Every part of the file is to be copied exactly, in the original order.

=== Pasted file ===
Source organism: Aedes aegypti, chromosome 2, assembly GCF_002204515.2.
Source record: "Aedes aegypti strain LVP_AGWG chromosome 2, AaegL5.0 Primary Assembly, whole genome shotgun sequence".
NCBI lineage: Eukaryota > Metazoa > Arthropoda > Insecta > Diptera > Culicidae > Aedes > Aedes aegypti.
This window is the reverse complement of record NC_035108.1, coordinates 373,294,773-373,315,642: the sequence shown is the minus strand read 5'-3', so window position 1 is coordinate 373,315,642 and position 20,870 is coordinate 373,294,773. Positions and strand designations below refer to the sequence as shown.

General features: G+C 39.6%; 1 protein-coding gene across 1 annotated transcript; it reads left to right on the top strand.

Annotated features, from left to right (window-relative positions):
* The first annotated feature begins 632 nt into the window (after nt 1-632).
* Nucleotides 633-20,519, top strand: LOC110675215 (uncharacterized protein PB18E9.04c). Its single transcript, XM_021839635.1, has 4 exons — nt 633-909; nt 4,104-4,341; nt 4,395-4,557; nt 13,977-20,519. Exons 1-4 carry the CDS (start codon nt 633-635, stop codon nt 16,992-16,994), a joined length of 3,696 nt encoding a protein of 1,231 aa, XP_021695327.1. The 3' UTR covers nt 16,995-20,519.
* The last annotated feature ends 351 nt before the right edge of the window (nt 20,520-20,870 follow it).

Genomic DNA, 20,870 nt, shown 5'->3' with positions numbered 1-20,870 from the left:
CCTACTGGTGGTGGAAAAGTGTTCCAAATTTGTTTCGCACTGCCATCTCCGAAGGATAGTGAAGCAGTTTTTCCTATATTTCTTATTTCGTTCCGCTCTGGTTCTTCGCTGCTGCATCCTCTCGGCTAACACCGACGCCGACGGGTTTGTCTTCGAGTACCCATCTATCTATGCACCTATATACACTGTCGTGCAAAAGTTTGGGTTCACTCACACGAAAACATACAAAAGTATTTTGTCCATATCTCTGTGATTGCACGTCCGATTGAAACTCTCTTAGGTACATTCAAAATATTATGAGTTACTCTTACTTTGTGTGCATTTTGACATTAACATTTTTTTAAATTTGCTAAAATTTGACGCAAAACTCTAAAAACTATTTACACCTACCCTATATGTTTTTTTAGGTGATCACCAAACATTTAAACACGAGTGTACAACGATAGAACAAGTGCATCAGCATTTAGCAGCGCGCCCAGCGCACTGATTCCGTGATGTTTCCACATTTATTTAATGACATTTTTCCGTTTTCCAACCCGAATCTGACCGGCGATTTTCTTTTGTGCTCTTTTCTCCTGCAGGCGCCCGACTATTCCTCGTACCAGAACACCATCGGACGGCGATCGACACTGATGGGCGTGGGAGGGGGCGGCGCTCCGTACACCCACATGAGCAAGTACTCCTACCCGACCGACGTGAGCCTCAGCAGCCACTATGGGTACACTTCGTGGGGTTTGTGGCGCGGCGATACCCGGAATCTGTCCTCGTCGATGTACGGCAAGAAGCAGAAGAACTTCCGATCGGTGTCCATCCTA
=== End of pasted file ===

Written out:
Source organism: Aedes aegypti, chromosome 2, assembly GCF_002204515.2.
Source record: "Aedes aegypti strain LVP_AGWG chromosome 2, AaegL5.0 Primary Assembly, whole genome shotgun sequence".
NCBI lineage: Eukaryota > Metazoa > Arthropoda > Insecta > Diptera > Culicidae > Aedes > Aedes aegypti.
This window is the reverse complement of record NC_035108.1, coordinates 373,294,773-373,315,642: the sequence shown is the minus strand read 5'-3', so window position 1 is coordinate 373,315,642 and position 20,870 is coordinate 373,294,773. Positions and strand designations below refer to the sequence as shown.

General features: G+C 39.6%; 1 protein-coding gene across 1 annotated transcript; it reads left to right on the top strand.

Annotated features, from left to right (window-relative positions):
* The first annotated feature begins 632 nt into the window (after nt 1-632).
* Nucleotides 633-20,519, top strand: LOC110675215 (uncharacterized protein PB18E9.04c). Its single transcript, XM_021839635.1, has 4 exons — nt 633-909; nt 4,104-4,341; nt 4,395-4,557; nt 13,977-20,519. Exons 1-4 carry the CDS (start codon nt 633-635, stop codon nt 16,992-16,994), a joined length of 3,696 nt encoding a protein of 1,231 aa, XP_021695327.1. The 3' UTR covers nt 16,995-20,519.
* The last annotated feature ends 351 nt before the right edge of the window (nt 20,520-20,870 follow it).

Genomic DNA, 20,870 nt, shown 5'->3' with positions numbered 1-20,870 from the left:
CCTACTGGTGGTGGAAAAGTGTTCCAAATTTGTTTCGCACTGCCATCTCCGAAGGATAGTGAAGCAGTTTTTCCTATATTTCTTATTTCGTTCCGCTCTGGTTCTTCGCTGCTGCATCCTCTCGGCTAACACCGACGCCGACGGGTTTGTCTTCGAGTACCCATCTATCTATGCACCTATATACACTGTCGTGCAAAAGTTTGGGTTCACTCACACGAAAACATACAAAAGTATTTTGTCCATATCTCTGTGATTGCACGTCCGATTGAAACTCTCTTAGGTACATTCAAAATATTATGAGTTACTCTTACTTTGTGTGCATTTTGACATTAACATTTTTTTAAATTTGCTAAAATTTGACGCAAAACTCTAAAAACTATTTACACCTACCCTATATGTTTTTTTAGGTGATCACCAAACATTTAAACACGAGTGTACAACGATAGAACAAGTGCATCAGCATTTAGCAGCGCGCCCAGCGCACTGATTCCGTGATGTTTCCACATTTATTTAATGACATTTTTCCGTTTTCCAACCCGAATCTGACCGGCGATTTTCTTTTGTGCTCTTTTCTCCTGCAGGCGCCCGACTATTCCTCGTACCAGAACACCATCGGACGGCGATCGACACTGATGGGCGTGGGAGGGGGCGGCGCTCCGTACACCCACATGAGCAAGTACTCCTACCCGACCGACGTGAGCCTCAGCAGCCACTATGGGTACACTTCGTGGGGTTTGTGGCGCGGCGATACCCGGAATCTGTCCTCGTCGATGTACGGCAAGAAGCAGAAGAACTTCCGATCGGTGTCCATCCTA